Why is it that when I take a break from the studio (or rather, life forces me away) it is so difficult to get back in and thoroughly working? One would think I would be jumping at the opportunity to get back to work. Actually I am jumping at the opportunity, but then the excitement stops there.
The procrastination sets in- I will decide I need to research more and read more before working again. I will start on something mundane instead of diving into a project I have been really wanting to start, like organizing closets, etc. While reading and researching is definitely important to the artistic process, it still must give way to actual studio work. It can quickly become a comfort zone that is keeping me from getting anything of value accomplished.
I really think that there is a kind of pervasive fear that settles in when I stop working. Fear that my work isn't or will never reach my standards. Fear that my ideas are not being pushed enough. Fear that my work will never show, or I will somehow destroy it in the process. Fear that it won't be liked. And insert a plethora of additional fears here. This is the other side of the proverbial "artist ego". We often love our work because we also hate it. Or have hated it at one point. I have said on many occasions that my relationship with my work is like a semi-dysfunctional relationship with a lover: We fall in love, then break up, get back together and try to fix things, break up again. However many times this happens depends on the piece and the only difference from an real life dysfunctional relationship is the happy ending. Eventually, we resolve our differences and the piece is ready. In the meantime though, I have built a serious emotional history with the work.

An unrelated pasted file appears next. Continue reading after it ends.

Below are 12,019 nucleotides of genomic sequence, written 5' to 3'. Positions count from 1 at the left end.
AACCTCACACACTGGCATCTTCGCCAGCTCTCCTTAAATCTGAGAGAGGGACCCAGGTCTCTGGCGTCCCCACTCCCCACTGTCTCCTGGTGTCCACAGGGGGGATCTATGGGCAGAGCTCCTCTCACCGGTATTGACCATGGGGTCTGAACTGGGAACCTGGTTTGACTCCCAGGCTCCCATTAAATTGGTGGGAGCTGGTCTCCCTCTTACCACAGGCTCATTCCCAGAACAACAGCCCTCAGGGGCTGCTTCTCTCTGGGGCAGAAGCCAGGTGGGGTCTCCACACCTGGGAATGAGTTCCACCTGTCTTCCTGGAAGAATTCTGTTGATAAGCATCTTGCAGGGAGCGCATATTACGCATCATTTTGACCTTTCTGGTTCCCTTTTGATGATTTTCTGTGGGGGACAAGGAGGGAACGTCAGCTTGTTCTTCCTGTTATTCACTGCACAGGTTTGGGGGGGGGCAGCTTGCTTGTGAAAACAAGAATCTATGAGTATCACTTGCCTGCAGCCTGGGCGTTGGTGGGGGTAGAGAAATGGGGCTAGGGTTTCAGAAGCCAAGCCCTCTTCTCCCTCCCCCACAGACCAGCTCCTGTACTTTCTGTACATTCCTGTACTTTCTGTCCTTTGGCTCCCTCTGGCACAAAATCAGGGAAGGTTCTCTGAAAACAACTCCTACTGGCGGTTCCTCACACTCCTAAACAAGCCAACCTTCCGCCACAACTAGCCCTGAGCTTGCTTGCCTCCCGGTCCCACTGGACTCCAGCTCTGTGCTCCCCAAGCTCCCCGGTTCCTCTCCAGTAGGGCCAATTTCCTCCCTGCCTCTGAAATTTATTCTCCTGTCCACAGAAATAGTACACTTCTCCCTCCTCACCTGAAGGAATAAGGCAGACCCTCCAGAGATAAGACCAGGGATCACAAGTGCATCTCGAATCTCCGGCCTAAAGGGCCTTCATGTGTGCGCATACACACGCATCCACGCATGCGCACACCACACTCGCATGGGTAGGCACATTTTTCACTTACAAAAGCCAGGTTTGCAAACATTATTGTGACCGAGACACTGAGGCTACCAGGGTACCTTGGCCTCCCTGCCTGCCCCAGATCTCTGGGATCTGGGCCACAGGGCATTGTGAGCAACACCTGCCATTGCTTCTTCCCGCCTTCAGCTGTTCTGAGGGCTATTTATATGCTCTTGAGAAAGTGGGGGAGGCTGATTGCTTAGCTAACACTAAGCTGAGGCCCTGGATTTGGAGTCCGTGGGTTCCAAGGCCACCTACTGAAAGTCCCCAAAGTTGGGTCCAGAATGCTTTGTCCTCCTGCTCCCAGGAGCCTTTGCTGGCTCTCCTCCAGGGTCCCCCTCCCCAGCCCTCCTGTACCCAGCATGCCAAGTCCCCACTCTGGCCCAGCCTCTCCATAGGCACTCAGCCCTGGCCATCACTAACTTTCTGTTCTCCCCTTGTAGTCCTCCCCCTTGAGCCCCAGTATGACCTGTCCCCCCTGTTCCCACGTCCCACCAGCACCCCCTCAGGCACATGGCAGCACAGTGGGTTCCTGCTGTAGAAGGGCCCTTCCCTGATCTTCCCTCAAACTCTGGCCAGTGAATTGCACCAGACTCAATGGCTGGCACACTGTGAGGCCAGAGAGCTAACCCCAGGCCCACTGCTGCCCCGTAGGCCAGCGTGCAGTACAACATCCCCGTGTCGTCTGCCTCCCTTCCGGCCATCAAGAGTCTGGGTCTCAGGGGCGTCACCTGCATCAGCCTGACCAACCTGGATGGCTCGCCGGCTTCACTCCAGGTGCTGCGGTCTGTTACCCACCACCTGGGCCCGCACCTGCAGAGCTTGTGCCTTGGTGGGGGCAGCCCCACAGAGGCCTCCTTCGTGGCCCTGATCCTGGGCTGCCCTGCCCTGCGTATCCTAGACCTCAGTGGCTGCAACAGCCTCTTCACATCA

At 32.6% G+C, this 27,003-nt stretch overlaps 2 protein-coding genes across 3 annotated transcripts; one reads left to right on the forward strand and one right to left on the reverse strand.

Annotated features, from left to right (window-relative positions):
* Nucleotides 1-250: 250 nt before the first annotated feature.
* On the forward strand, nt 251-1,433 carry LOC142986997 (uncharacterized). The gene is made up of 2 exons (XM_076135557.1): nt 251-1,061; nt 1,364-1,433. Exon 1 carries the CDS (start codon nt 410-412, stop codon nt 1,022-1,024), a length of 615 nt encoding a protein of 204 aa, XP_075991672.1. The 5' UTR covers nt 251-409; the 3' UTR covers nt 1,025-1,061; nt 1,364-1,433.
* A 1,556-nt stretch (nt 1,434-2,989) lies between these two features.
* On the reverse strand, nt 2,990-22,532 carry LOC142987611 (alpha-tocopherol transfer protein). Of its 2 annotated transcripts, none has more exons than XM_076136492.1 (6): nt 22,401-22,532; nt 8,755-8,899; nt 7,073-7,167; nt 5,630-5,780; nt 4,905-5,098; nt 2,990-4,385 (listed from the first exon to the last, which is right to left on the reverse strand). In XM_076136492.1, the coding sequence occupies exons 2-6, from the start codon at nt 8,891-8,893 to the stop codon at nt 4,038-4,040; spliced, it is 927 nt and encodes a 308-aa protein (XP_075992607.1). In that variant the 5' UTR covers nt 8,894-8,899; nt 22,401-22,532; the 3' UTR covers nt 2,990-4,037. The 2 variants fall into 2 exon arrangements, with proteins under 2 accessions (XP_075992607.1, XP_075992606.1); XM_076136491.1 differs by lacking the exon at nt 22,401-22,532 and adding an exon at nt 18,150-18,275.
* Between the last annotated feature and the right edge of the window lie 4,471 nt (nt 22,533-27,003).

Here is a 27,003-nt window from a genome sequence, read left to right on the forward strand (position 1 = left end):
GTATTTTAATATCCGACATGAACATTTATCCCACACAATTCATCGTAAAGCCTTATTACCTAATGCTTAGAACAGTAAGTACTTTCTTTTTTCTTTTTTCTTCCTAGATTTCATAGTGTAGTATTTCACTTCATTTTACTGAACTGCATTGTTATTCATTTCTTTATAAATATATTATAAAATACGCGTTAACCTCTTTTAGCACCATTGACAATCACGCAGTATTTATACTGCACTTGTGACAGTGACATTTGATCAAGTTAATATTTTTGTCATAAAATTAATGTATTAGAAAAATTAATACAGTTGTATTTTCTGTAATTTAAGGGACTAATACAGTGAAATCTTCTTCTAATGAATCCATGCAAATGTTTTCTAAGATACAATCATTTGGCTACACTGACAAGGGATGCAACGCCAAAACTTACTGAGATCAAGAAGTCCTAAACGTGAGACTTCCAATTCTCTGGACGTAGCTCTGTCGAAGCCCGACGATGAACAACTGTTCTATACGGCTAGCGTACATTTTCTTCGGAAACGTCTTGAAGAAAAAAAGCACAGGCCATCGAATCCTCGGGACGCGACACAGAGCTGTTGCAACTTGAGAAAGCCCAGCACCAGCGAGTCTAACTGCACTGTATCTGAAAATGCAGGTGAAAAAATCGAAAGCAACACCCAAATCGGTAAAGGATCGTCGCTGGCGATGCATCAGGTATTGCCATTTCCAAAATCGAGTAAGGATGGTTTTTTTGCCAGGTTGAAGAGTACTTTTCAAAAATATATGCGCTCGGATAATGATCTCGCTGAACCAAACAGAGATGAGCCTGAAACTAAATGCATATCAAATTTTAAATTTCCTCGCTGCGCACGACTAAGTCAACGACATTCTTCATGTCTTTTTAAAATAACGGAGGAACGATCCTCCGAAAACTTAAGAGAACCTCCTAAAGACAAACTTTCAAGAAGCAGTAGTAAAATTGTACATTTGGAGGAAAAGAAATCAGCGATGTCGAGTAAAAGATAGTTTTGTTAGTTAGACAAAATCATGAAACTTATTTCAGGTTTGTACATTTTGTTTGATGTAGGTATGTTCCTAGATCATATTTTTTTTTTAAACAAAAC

This doesn't actually happen with every piece. But most often, the pieces that I have "broken up with" on more occasions, turn out to be my favorites.
I have seen some artists that seem to work evenly from start to finish, calmly problem solving all the way through. I might get there someday. I have already learned (the hard way) not to have a temper tantrum in my studio and throw things. (If you were to look around, you would find a strange number of objects splashed with droplets of black ink). And I have learned to set aside a piece for any number of days when I feel the emotional frustration increasing to the "your going to ruin it stage". So perhaps, I too, will be zen one day.
I'm digressing. And I really don't know what my final point is about the fear, except that it is very real. And, in the beginning, those demons can block out the euphoric memory of finishing a piece I have worked so hard on.
My guess is that every artist has to somehow shove that fear in a corner to get started. Quiet it down, but let it be heard just enough to make sure you stay on your toes while working. I have read from several well-known painters that some of their best work occurs in the mistakes. So, in my mind, the fear actually has a purpose as long as I actually get in the studio.
So, speaking of- that is where I am finally headed today.